I asked a question about this on the course website – how are people doing their mean subtraction and normalization? Before, or after the test/train/validation split?
Currently, I split first, then calculate the mean for the training data, and subtract the meaning of the training data from the train, test, and validation. I think this is the easiest and most statistically-okay way to do this. If you use the mean of the whole dataset, you’re introducing information from the test/validation into training.
To normalize, I calculate the min and max for each of the training, test, and validation sets. The training data is rescaled based on the training min and max. For the test and val sets, I use the smallest min and largest max between the each set and training (separately for test and val of course).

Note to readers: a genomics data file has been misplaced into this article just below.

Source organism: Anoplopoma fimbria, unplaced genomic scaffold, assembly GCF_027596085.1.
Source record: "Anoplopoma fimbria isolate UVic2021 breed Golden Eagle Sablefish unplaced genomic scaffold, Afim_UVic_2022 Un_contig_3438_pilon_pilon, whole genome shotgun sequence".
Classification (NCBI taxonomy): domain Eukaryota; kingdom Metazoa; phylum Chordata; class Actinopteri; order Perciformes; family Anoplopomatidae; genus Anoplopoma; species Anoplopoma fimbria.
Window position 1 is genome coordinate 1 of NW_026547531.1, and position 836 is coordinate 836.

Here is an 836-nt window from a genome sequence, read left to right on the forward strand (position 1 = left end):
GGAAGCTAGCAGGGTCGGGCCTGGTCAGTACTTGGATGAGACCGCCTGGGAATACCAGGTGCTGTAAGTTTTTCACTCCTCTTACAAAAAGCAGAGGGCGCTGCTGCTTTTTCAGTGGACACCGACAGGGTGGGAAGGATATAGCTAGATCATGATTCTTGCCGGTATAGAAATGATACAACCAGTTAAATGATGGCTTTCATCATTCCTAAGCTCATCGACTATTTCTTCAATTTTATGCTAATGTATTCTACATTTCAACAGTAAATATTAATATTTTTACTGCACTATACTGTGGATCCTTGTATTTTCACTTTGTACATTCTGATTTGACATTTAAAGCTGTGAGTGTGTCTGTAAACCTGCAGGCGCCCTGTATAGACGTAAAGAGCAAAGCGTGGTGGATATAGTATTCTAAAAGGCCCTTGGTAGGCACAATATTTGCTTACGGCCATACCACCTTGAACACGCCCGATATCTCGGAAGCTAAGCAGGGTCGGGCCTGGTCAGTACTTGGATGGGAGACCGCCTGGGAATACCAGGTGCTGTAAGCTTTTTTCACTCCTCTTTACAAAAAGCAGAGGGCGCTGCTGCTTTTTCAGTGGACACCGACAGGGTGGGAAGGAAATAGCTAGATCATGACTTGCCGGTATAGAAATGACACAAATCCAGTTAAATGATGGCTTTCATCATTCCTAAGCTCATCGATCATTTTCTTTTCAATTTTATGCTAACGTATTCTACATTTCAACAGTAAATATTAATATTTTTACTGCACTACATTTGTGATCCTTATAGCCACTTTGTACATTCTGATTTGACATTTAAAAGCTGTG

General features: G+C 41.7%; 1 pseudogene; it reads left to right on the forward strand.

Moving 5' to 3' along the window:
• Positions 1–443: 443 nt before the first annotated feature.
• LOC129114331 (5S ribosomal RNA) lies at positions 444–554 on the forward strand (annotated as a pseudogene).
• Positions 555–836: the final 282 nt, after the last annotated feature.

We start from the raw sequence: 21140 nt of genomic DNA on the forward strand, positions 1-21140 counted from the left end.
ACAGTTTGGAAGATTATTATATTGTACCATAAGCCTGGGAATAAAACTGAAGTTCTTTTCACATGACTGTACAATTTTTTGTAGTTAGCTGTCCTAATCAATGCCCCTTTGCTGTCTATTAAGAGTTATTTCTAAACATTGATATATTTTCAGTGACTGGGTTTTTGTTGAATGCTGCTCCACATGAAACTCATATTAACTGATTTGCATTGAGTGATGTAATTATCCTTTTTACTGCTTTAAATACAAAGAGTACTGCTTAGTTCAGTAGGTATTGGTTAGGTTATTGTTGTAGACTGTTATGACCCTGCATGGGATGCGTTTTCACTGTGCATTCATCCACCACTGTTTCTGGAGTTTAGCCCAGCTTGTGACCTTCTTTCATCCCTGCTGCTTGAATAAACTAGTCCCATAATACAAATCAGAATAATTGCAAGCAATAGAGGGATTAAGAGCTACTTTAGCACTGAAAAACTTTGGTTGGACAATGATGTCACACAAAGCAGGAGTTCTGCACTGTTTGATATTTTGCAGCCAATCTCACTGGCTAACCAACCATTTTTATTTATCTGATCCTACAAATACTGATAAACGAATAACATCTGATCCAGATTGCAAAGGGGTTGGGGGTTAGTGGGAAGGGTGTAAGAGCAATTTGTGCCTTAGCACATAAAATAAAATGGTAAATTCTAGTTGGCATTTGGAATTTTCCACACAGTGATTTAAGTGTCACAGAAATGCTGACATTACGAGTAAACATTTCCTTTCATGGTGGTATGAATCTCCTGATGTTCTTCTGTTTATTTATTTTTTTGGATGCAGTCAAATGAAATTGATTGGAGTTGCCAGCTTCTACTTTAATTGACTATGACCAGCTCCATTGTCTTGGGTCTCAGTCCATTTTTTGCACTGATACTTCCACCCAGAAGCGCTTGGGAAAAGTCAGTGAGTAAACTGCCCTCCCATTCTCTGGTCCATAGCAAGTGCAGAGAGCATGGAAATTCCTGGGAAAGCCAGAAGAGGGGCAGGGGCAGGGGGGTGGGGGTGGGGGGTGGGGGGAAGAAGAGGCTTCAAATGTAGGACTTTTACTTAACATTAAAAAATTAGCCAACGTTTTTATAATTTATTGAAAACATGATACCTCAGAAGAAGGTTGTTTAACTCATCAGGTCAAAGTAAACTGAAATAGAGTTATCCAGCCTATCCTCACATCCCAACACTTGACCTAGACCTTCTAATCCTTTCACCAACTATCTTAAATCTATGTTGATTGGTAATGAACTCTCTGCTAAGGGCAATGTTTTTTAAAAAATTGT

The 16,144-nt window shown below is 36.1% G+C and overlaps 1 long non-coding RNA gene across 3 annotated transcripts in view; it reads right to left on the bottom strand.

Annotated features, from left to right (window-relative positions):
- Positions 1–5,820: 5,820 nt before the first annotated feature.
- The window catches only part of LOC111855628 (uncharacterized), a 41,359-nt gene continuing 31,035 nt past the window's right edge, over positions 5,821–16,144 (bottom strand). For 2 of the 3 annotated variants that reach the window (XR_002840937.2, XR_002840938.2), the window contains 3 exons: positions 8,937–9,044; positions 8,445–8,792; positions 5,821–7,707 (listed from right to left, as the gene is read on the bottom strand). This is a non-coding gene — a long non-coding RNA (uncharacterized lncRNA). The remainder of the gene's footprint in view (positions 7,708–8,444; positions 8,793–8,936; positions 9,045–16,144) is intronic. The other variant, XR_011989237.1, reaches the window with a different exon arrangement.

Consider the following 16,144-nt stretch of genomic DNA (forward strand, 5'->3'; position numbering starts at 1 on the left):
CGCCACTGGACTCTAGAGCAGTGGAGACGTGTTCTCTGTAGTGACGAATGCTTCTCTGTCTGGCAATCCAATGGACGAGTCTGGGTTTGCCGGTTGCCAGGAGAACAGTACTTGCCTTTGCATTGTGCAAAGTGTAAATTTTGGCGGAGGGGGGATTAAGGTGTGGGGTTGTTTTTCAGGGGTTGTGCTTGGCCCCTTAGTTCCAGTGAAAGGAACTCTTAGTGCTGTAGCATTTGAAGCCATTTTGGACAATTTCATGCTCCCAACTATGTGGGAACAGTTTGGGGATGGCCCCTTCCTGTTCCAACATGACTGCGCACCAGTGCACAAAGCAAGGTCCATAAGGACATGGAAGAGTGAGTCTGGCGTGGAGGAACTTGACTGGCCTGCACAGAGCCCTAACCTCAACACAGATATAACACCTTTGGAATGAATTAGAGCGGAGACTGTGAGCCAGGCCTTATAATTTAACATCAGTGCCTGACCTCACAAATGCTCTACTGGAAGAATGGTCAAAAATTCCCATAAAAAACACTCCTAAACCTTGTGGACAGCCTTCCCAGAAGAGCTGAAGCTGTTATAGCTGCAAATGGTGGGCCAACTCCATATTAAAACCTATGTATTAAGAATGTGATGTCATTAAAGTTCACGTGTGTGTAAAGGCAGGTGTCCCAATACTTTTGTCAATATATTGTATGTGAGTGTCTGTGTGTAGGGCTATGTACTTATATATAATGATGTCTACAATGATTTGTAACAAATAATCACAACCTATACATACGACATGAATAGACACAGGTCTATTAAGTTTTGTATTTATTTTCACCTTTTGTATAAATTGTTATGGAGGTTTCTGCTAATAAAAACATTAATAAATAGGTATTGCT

Otherwise, if the test/val data happened to have values higher than the training data I would clip them out, or I would be not taking into account information from the training. I can imagine cases where you wouldn’t want to do this (e.g. where you think your test/val have some kind of bias), but I think it’s safe to assume in this case that the training and test and val all come from the same distribution since they’re from the same file.
I wonder if there isn’t a better way to do this preprocessing though, particularly for the test and validation sets. Maybe something as simple as subtracting the mean(mean_of_train, mean_of_test), if you thought your test data were biased? But it seems in general like there should be something more intelligent to do.